CHAPEL HILL, N.C. — Officials at North Carolina's flagship public university dispute claims they under-reported sexual assaults in 2010 to avoid looking bad.
The top attorney at the University of North Carolina at Chapel Hill told campus trustees Thursday that the allegations are false. General Counsel Leslie Strohm and Chancellor Holden Thorp said they had not seen a complaint filed earlier this month with the U.S. Education Department's Office for Civil Rights.
A copy of the report was obtained by the student newspaper, The Daily Tar Heel. That newspaper reported last week that current and former students and former assistant dean of students Melinda Manning accuse the school of under-reporting sexual assaults in an annual report to the federal government on campus crime.
It could take federal officials at least a month to review the complaint, which is not public record.
Strohm said 23 sex assaults on and off campus were reported in 2010, which was more than the number Manning forwarded to UNC-Chapel Hill officials. The university was able to compile information on the other assaults through outreach to law enforcement agencies in Chapel Hill, Carrboro and Orange County, she said.
"The allegations of under-reporting sexual assaults is false, untrue and just plain wrong," she said. "Some false allegations are the result of misunderstanding. I fervently hope this is a result of a misunderstanding."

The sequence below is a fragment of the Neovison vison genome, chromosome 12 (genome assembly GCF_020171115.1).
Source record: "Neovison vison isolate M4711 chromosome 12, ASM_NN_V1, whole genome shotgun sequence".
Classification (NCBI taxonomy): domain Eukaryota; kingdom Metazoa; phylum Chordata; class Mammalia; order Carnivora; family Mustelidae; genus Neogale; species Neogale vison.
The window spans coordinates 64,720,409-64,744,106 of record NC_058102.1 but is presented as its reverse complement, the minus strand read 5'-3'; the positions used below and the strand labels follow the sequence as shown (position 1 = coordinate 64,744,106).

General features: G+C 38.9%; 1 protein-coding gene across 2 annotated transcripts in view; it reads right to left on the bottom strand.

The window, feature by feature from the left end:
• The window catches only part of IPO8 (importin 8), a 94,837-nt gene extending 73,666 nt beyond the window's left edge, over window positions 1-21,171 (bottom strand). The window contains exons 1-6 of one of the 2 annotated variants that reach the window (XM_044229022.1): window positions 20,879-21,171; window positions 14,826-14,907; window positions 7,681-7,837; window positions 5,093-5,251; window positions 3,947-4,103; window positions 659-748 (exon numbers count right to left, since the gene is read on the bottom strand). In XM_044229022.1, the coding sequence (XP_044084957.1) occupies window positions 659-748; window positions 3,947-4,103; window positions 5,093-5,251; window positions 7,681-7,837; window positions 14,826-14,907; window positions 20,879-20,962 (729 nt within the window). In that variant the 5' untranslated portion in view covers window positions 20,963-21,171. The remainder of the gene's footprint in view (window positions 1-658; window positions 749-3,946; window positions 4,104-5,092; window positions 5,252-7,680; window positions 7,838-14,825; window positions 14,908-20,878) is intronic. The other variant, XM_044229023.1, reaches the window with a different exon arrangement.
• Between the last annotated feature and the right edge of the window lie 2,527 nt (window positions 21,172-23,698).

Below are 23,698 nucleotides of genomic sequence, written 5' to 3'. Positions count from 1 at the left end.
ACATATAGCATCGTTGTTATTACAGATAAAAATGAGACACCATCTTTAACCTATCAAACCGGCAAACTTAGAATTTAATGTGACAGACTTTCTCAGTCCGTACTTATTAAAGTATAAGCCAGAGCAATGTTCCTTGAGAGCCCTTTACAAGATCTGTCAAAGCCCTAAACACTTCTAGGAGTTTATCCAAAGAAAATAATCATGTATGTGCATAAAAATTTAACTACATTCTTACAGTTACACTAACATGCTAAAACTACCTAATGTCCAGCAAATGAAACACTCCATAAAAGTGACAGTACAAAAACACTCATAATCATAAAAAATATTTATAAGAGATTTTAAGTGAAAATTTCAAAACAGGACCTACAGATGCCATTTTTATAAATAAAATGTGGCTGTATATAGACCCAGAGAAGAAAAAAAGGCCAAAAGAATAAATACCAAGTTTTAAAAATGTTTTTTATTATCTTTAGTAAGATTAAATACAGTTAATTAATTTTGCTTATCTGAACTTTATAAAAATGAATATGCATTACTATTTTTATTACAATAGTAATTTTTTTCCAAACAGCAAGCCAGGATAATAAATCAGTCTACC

The 34-page complaint alleges that university officials also violated federal laws by dismissing the reports of sexual assault victims who came forward and failing to adequately train employees in offering support for those victims.
The university takes "a balanced approach" to sex assault allegations, Thorp said.
"It is a daunting responsibility to get this right," he said. "It involves sensitive and difficult issues, and it involves trying to treat people fairly within that environment."
UNC-Chapel Hill has already consulted with and is considering hiring Gina Smith, a nationally recognized sexual misconduct expert who helps universities appropriately respond to sexual assault issues. Thorp said. He also has reached out to the president of Amherst College in Massachusetts, which has had similar issues.
"We want to make sure the policies and procedures and the climate we have is the best (they) can possibly be," he said.
One of the complainants declined to comment Thursday on the UNC-Chapel Hill officials' remarks.
Students have started an online petition, which has received more than 1,000 signatures, asking Thorp and the Board of Trustees to take action against "hostility, victim blaming and lack of certain administrators' support when reporting sexual assault and harassment."
Several students said Thursday that they were pleased with the university's response to the situation.
"I think that’s a sign the university is really working hard to provide support for students," Simone Reaves said.
"I have no doubt Carolina will take the steps are needed to make sure this doesn’t happen in the future," Kristina Redd said.